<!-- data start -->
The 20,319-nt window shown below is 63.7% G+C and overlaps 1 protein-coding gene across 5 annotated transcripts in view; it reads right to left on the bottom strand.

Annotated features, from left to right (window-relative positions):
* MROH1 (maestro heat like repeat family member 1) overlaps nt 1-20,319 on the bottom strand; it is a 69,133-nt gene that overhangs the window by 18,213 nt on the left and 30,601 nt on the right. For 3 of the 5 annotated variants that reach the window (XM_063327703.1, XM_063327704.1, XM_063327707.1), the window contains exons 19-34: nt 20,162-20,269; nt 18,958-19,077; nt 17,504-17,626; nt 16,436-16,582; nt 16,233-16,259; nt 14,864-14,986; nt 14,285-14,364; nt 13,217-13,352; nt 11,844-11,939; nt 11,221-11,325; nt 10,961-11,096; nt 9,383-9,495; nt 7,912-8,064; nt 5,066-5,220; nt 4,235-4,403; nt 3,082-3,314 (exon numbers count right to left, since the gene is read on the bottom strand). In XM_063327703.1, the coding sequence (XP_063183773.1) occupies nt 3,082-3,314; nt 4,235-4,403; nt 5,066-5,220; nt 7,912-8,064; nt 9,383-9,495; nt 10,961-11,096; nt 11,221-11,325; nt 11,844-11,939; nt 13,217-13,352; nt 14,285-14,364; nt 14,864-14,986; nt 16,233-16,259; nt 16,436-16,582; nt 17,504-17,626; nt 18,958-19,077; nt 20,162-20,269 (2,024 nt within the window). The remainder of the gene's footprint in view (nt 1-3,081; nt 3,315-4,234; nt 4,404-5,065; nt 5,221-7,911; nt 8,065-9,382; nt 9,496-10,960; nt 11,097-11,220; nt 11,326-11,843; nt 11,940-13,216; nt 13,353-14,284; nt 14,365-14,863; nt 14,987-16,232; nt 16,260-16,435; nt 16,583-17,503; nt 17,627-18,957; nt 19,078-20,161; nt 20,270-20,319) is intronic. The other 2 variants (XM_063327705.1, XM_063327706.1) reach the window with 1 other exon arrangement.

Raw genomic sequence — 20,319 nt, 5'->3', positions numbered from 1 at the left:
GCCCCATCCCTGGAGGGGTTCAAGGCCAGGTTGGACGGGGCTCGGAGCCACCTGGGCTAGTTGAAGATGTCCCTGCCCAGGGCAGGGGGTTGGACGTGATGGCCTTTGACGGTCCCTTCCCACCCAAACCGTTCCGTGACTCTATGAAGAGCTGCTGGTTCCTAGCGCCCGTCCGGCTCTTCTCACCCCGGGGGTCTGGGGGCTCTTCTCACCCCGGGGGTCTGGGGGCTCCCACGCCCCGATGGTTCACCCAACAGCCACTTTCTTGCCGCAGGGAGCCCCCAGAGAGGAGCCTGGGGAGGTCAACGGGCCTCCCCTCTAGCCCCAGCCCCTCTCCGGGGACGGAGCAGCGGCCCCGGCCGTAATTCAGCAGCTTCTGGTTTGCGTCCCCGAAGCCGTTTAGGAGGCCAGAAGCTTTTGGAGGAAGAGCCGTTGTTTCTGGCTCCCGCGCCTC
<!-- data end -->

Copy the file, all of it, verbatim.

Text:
The 20,319-nt window shown below is 63.7% G+C and overlaps 1 protein-coding gene across 5 annotated transcripts in view; it reads right to left on the bottom strand.

Annotated features, from left to right (window-relative positions):
* MROH1 (maestro heat like repeat family member 1) overlaps nt 1-20,319 on the bottom strand; it is a 69,133-nt gene that overhangs the window by 18,213 nt on the left and 30,601 nt on the right. For 3 of the 5 annotated variants that reach the window (XM_063327703.1, XM_063327704.1, XM_063327707.1), the window contains exons 19-34: nt 20,162-20,269; nt 18,958-19,077; nt 17,504-17,626; nt 16,436-16,582; nt 16,233-16,259; nt 14,864-14,986; nt 14,285-14,364; nt 13,217-13,352; nt 11,844-11,939; nt 11,221-11,325; nt 10,961-11,096; nt 9,383-9,495; nt 7,912-8,064; nt 5,066-5,220; nt 4,235-4,403; nt 3,082-3,314 (exon numbers count right to left, since the gene is read on the bottom strand). In XM_063327703.1, the coding sequence (XP_063183773.1) occupies nt 3,082-3,314; nt 4,235-4,403; nt 5,066-5,220; nt 7,912-8,064; nt 9,383-9,495; nt 10,961-11,096; nt 11,221-11,325; nt 11,844-11,939; nt 13,217-13,352; nt 14,285-14,364; nt 14,864-14,986; nt 16,233-16,259; nt 16,436-16,582; nt 17,504-17,626; nt 18,958-19,077; nt 20,162-20,269 (2,024 nt within the window). The remainder of the gene's footprint in view (nt 1-3,081; nt 3,315-4,234; nt 4,404-5,065; nt 5,221-7,911; nt 8,065-9,382; nt 9,496-10,960; nt 11,097-11,220; nt 11,326-11,843; nt 11,940-13,216; nt 13,353-14,284; nt 14,365-14,863; nt 14,987-16,232; nt 16,260-16,435; nt 16,583-17,503; nt 17,627-18,957; nt 19,078-20,161; nt 20,270-20,319) is intronic. The other 2 variants (XM_063327705.1, XM_063327706.1) reach the window with 1 other exon arrangement.

Raw genomic sequence — 20,319 nt, 5'->3', positions numbered from 1 at the left:
GCCCCATCCCTGGAGGGGTTCAAGGCCAGGTTGGACGGGGCTCGGAGCCACCTGGGCTAGTTGAAGATGTCCCTGCCCAGGGCAGGGGGTTGGACGTGATGGCCTTTGACGGTCCCTTCCCACCCAAACCGTTCCGTGACTCTATGAAGAGCTGCTGGTTCCTAGCGCCCGTCCGGCTCTTCTCACCCCGGGGGTCTGGGGGCTCTTCTCACCCCGGGGGTCTGGGGGCTCCCACGCCCCGATGGTTCACCCAACAGCCACTTTCTTGCCGCAGGGAGCCCCCAGAGAGGAGCCTGGGGAGGTCAACGGGCCTCCCCTCTAGCCCCAGCCCCTCTCCGGGGACGGAGCAGCGGCCCCGGCCGTAATTCAGCAGCTTCTGGTTTGCGTCCCCGAAGCCGTTTAGGAGGCCAGAAGCTTTTGGAGGAAGAGCCGTTGTTTCTGGCTCCCGCGCCTC